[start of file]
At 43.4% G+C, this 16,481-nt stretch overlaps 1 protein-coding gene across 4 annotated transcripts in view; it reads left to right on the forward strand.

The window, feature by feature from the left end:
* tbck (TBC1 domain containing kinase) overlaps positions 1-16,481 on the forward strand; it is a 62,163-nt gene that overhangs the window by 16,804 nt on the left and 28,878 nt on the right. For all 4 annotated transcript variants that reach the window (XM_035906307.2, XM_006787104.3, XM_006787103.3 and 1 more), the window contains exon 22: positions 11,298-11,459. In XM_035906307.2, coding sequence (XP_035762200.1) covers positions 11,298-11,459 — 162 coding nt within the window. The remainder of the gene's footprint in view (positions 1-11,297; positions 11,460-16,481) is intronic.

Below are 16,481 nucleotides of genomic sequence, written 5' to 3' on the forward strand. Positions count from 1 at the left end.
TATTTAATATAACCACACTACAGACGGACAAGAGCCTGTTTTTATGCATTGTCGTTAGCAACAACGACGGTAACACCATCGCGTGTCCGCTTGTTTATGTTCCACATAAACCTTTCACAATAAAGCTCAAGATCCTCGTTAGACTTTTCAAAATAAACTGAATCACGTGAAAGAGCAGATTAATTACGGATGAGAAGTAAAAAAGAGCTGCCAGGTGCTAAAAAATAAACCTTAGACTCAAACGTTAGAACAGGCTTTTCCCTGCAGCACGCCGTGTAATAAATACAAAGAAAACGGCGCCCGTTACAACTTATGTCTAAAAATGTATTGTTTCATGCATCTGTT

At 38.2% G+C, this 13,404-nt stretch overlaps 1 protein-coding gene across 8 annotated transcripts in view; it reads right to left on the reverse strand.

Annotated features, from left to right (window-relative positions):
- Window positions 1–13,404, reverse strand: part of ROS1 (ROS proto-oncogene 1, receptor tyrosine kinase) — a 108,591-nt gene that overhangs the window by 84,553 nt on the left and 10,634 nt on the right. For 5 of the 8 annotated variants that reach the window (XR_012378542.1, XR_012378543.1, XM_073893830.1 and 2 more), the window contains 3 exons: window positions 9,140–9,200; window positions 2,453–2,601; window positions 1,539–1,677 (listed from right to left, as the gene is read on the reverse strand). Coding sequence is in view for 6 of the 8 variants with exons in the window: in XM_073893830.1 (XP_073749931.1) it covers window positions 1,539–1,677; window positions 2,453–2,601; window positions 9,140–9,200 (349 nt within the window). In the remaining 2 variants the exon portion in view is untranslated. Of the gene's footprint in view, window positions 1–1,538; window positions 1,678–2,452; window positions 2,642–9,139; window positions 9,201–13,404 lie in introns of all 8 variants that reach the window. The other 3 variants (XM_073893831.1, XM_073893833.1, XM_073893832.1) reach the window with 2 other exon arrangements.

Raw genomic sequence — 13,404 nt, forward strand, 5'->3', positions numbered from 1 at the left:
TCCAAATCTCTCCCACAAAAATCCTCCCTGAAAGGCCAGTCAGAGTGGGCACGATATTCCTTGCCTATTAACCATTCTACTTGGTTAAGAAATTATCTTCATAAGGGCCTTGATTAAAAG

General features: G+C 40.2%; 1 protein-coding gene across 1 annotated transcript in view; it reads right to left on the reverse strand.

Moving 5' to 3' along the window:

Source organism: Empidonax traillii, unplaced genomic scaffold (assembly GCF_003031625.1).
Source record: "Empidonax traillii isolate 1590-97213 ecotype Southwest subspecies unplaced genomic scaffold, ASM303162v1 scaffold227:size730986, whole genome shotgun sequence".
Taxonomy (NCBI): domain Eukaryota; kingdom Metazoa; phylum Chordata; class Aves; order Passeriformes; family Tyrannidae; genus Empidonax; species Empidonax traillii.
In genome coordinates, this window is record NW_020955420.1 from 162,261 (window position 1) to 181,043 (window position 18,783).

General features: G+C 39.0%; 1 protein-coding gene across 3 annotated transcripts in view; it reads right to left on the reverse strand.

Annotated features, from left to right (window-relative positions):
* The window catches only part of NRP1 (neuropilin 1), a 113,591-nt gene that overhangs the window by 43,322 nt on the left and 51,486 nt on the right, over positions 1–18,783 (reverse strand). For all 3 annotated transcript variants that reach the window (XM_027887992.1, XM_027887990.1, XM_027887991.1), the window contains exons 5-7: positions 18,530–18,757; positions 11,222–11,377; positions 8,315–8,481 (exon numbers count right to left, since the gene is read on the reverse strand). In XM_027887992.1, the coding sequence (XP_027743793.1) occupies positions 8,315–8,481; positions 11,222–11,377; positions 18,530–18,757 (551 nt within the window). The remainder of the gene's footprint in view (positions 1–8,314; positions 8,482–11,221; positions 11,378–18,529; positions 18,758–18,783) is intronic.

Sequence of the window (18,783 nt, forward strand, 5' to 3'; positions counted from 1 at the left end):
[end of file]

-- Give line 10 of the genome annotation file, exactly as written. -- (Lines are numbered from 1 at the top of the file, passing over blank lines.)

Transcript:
TCCAAATCTCTCCCACAAAAATCCTCCCTGAAAGGCCAGTCAGAGTGGGCACGATATTCCTTGCCTATTAACCATTCTACTTGGTTAAGAAATTATCTTCATAAGGGCCTTGATTAAAAG